A slim majority, 53 per cent of Israelis, believe that Israel should seek assistance from the countries it has normalised relations with to advance peace with the Palestinians, a new survey has found.
However, Mitvim – the Israeli Institute for Regional Foreign Policies survey conducted in September, also revealed that promoting peace with the Palestinians came in last place out of the priorities of issues listed, at 5.64 out of ten. This score has been on a steady decline since 2019.
A year after the Abraham Accords were signed, out of the representative sample of 700 Israeli adults polled for the survey, 34 per cent think the agreements are a turning point for Israel’s acceptance in the Middle East, while 31 per cent think Israel’s status has not changed significantly.
The United Arab Emirates and Morocco are the Arab countries that Israelis are most interested in visiting, at 10 per cent each, followed by Lebanon at 7 per cent, Egypt at 6 per cent while Saudi Arabia and Jordan are both only of interest to 3 per cent.
About half – 48 per cent – of Israelis do not want to visit any Arab country, up from 42 per cent last year.
Moreover, about half of Israelis think that meetings between Israeli ministers and their Palestinian counterparts are not a positive development; 30 per cent think it is merely symbolic and 17 per cent think it is negative and harms Israeli interests. Only 32 per cent think the meetings are positive and will improve relations between Israel and the Palestinians.
When it comes to the Palestinian Authority’s (PA) economic and political crisis, 38 per cent of Israelis think Israel should not be involved, 28 per cent believe Israel should act to strengthen the PA and 13 per cent think Israel should weaken the PA.
Additionally, only 9 percent of Israelis think the government is handling Gaza well; 31 per cent think Israel should try to bring the PA back in control of the Gaza Strip while 22 per cent think the international community should be enlisted for Gaza’s economic rehabilitation and 13% favoured negotiations with Hamas for a long-term settlement.
The survey also found that almost half of Israelis, 47 per cent, view the EU as adversarial to Israel, which will improve its economic situation if they exclude the settlements. Meanwhile, 35 per cent believe the country should join the EU programmes.
The United States (US) is the most important country for the public in Israel. Russia ranked second, followed by Germany, Britain, China, Egypt, France and Jordan. The public gives US-Israel relations a score of 6.46 out of 10, with only 35 per cent rating the state of relations with the US as good—the lowest score since 2016 before Trump took office, and a steep decline from last year’s rating of 8.05 out of 10 and 67 per cent rating the relationship as good.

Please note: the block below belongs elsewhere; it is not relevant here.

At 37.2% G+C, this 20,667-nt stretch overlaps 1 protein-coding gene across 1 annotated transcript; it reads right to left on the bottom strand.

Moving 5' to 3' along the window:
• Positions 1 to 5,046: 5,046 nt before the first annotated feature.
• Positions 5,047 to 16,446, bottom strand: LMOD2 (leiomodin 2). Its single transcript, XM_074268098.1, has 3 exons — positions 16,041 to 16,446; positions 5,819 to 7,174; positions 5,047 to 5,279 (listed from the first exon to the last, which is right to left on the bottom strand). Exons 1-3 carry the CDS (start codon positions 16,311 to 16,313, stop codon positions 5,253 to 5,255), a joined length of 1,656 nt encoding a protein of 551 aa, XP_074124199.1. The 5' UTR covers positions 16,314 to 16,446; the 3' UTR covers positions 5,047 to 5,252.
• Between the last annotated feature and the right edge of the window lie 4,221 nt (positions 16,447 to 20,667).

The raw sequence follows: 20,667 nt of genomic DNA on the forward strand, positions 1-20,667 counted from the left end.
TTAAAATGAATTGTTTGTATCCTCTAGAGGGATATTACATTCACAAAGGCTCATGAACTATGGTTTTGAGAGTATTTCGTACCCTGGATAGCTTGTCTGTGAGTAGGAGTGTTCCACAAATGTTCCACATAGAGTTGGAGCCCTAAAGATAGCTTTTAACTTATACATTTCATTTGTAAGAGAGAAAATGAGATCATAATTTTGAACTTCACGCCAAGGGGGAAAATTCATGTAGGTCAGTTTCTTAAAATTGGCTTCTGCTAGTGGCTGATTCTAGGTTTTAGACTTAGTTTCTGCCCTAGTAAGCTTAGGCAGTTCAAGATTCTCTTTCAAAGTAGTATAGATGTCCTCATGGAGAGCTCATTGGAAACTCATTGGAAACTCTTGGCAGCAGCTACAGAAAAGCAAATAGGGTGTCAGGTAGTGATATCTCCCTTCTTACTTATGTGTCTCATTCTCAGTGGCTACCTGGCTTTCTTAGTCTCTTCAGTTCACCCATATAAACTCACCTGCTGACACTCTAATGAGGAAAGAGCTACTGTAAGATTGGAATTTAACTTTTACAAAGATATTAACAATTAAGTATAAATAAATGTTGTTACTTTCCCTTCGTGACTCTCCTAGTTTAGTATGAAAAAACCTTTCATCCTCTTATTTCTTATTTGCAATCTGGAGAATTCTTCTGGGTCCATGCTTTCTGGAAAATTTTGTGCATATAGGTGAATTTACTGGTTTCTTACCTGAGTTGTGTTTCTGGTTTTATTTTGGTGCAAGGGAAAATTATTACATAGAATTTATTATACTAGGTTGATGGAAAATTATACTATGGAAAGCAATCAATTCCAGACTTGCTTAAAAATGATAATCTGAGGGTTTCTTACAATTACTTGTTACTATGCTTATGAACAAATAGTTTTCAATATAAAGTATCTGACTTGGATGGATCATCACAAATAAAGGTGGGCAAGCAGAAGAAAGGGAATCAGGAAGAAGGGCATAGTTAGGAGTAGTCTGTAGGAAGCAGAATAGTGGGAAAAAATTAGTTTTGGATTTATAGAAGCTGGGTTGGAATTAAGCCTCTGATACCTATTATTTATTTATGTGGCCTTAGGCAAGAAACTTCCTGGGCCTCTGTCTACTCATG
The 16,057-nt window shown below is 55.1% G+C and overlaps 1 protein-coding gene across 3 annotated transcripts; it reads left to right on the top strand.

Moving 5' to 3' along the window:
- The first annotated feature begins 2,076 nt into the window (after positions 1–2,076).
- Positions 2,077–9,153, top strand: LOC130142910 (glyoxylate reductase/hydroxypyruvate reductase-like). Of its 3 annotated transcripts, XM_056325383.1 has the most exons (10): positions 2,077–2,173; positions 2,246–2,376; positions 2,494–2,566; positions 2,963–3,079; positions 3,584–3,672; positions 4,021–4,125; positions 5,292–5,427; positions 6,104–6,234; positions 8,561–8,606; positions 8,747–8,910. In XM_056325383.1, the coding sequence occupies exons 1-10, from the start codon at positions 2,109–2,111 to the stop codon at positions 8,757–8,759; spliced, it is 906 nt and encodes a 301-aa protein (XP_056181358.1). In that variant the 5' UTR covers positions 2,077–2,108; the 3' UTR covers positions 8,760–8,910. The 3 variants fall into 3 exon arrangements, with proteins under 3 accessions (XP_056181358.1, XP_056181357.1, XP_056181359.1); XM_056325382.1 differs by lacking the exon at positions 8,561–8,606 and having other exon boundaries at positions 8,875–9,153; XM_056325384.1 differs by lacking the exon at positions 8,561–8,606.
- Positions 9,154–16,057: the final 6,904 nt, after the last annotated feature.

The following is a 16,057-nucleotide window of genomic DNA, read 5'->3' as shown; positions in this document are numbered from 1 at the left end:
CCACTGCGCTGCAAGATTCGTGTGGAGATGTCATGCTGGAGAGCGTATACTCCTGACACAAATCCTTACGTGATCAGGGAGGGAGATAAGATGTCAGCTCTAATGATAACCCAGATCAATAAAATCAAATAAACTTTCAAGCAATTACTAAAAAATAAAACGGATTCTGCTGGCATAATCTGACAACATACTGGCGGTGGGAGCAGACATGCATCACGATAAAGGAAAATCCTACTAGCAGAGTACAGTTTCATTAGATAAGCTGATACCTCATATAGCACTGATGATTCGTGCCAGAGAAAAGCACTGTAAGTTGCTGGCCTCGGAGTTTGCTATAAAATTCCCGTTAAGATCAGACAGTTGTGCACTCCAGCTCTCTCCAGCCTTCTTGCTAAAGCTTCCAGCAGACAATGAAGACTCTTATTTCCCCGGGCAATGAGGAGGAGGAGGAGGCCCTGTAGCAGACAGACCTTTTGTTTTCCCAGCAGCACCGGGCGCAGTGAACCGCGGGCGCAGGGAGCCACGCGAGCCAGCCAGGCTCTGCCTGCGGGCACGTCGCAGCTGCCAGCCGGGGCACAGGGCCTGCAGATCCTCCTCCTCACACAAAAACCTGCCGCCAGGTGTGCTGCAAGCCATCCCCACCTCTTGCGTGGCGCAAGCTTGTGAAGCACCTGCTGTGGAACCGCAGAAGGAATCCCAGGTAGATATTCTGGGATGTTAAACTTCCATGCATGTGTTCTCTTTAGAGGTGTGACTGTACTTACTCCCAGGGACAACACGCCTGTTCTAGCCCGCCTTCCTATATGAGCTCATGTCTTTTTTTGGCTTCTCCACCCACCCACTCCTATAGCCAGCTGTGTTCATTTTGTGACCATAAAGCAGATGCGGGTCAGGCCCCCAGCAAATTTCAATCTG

Dr Ilai Saltzman, a Mitvim board member, said that it is not surprising that the Israelis surveyed believe that US President, Joe Biden, is less beneficial for Israel than the former US President, Donald Trump, citing his association with the Obama administration, which was considered by many Israelis as hostile to the Jewish state.
Also, Trump was perceived as being very favourable to Israel and the Democratic Party is seen as the ideological opposite of many right-leaning Israelis.
However, Saltzman added that Biden has not been in office for a full year and should be examined “based on his commitment to Israel’s security, his contribution to resolution of the Israeli-Palestinian conflict, advancement of the regional peace agreements, a solution to the conflict with Iran, and Israel’s renewed positioning as the subject of bipartisan American support.”
The poll was conducted by the Rafi Smith Institute, in collaboration with the Friedrich Ebert Stiftung Foundation.
The Palestinian Authority is suffering from a financial crisis which is close to a “breaking point”, the UN Special Coordinator for the Middle East Peace Process has warned.
“Donor support, including direct budget support, continues its multi-year decline. Estimates suggest that the PA will have a 2021 budget deficit of around $800 million. This would nearly double the 2020 gap,” Tor Wennesland told the UN Security Council yesterday. “The PA’s borrowing capacity with the banks has been exhausted.”
The UN official drew the council’s attention to the financial situation that the UN Relief and Works Agency for Palestine Refugees (UNRWA) finds itself in. Although the agency is “indispensable for regional stability”, Wennesland said that it “must have the necessary resources to fulfil its mandate”. Instead, it has an ongoing budget shortfall.
UNRWA depends almost entirely on voluntary donations from UN member states. However, in 2018, the Trump administration cut aid to UNRWA and the PA. Donald Trump’s successor as US President, Joe Biden, restored aid to the tune of $200 million to the Palestinians when he took office earlier this year.
The PA’s income has also been hit by Israel deducting some of the tax revenues it collects on behalf of the authority, which it says was used to pay stipends to the families of martyrs and prisoners who “committed terror attacks” against the occupation. This, said Wennesland, adds to the PA’s financial woes.